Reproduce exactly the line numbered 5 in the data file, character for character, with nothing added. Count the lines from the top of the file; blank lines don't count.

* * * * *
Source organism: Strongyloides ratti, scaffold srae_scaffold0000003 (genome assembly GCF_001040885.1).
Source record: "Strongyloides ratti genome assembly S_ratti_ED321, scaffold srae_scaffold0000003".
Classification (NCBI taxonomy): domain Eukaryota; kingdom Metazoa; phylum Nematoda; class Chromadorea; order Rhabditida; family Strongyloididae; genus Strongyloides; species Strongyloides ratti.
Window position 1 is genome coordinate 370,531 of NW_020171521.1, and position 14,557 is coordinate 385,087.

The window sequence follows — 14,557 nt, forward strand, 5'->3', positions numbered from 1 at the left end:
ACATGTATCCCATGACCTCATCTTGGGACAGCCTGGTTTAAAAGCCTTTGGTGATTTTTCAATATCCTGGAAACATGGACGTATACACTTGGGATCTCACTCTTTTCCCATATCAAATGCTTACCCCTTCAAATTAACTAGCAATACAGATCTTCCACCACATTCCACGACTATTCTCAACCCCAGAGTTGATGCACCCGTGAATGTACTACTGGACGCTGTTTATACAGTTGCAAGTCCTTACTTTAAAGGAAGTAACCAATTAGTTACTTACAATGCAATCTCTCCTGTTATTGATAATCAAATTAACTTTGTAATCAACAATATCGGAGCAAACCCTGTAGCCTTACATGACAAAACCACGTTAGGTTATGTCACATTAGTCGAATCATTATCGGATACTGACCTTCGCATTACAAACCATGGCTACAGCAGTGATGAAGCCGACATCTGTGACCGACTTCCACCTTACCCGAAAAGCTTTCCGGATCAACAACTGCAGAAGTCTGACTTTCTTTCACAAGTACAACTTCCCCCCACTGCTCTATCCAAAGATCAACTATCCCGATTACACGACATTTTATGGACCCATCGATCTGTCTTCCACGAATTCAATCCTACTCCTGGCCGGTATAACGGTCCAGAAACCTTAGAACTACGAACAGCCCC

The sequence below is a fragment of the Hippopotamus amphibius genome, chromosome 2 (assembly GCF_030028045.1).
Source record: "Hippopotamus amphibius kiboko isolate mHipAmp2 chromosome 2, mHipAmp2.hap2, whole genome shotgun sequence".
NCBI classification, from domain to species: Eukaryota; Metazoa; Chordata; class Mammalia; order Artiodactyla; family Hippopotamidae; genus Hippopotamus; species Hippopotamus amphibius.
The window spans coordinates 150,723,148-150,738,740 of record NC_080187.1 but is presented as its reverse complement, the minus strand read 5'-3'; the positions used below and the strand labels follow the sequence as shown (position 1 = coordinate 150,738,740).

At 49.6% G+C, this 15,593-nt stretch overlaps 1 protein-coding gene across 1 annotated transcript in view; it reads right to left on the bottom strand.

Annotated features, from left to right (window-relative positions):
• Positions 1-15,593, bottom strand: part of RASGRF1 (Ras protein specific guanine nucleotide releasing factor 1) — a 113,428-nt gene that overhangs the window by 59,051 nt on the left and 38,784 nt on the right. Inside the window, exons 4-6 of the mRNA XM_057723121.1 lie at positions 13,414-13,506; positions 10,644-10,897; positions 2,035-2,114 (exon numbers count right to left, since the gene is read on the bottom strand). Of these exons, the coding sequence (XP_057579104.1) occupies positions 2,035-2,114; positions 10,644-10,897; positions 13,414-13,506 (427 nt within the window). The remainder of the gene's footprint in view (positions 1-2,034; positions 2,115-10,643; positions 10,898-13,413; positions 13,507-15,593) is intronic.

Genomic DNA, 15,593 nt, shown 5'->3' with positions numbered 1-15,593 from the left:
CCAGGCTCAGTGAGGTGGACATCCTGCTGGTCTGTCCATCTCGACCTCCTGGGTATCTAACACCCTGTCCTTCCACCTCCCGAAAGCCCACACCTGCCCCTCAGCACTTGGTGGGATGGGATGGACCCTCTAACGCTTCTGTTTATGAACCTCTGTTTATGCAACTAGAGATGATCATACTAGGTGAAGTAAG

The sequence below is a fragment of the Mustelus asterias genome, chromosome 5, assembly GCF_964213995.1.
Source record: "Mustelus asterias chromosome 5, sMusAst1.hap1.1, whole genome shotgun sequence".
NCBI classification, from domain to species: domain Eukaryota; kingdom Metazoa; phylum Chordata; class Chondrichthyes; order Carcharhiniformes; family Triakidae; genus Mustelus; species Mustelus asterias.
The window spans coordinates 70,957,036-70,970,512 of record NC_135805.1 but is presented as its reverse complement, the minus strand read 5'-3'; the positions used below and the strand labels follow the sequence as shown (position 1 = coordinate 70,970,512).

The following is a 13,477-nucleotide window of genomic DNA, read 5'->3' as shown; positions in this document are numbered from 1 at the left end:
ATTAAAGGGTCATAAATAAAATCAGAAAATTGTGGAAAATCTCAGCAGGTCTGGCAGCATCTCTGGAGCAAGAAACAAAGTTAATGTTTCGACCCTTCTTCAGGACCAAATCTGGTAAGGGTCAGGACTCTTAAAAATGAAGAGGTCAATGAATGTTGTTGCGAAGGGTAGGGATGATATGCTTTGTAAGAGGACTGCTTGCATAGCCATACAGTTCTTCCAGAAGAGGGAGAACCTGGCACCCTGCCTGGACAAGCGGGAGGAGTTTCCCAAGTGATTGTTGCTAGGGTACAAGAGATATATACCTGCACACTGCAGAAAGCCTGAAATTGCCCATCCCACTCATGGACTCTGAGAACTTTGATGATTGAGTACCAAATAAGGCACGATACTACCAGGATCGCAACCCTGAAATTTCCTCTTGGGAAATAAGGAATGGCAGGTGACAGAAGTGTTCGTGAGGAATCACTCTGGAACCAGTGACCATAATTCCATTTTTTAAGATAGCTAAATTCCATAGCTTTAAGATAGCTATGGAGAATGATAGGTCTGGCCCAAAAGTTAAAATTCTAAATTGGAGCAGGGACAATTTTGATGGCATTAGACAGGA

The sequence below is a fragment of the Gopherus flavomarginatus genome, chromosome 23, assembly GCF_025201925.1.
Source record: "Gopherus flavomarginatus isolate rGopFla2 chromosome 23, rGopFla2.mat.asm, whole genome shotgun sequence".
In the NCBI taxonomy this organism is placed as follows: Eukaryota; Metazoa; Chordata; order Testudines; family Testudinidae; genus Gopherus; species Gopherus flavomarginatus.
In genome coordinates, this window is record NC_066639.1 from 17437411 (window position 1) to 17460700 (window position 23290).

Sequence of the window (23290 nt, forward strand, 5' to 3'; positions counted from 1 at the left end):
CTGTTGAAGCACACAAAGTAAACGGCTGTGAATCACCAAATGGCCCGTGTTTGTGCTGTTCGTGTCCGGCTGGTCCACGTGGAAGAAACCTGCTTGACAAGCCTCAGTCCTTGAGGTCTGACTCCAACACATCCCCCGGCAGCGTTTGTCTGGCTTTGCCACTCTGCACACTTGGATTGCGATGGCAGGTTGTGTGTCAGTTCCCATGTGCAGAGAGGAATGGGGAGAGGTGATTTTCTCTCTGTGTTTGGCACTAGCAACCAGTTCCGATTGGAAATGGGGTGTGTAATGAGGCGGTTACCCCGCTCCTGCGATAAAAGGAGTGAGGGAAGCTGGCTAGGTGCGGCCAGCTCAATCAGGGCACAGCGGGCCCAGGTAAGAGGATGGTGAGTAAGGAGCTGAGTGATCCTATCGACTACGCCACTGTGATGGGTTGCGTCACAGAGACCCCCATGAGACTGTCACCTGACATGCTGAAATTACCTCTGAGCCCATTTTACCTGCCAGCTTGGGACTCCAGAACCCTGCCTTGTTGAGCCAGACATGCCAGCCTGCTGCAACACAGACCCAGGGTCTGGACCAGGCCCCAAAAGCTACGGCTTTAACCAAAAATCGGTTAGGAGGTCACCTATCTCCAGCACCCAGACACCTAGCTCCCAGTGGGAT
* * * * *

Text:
The window sequence follows — 14,557 nt, forward strand, 5'->3', positions numbered from 1 at the left end: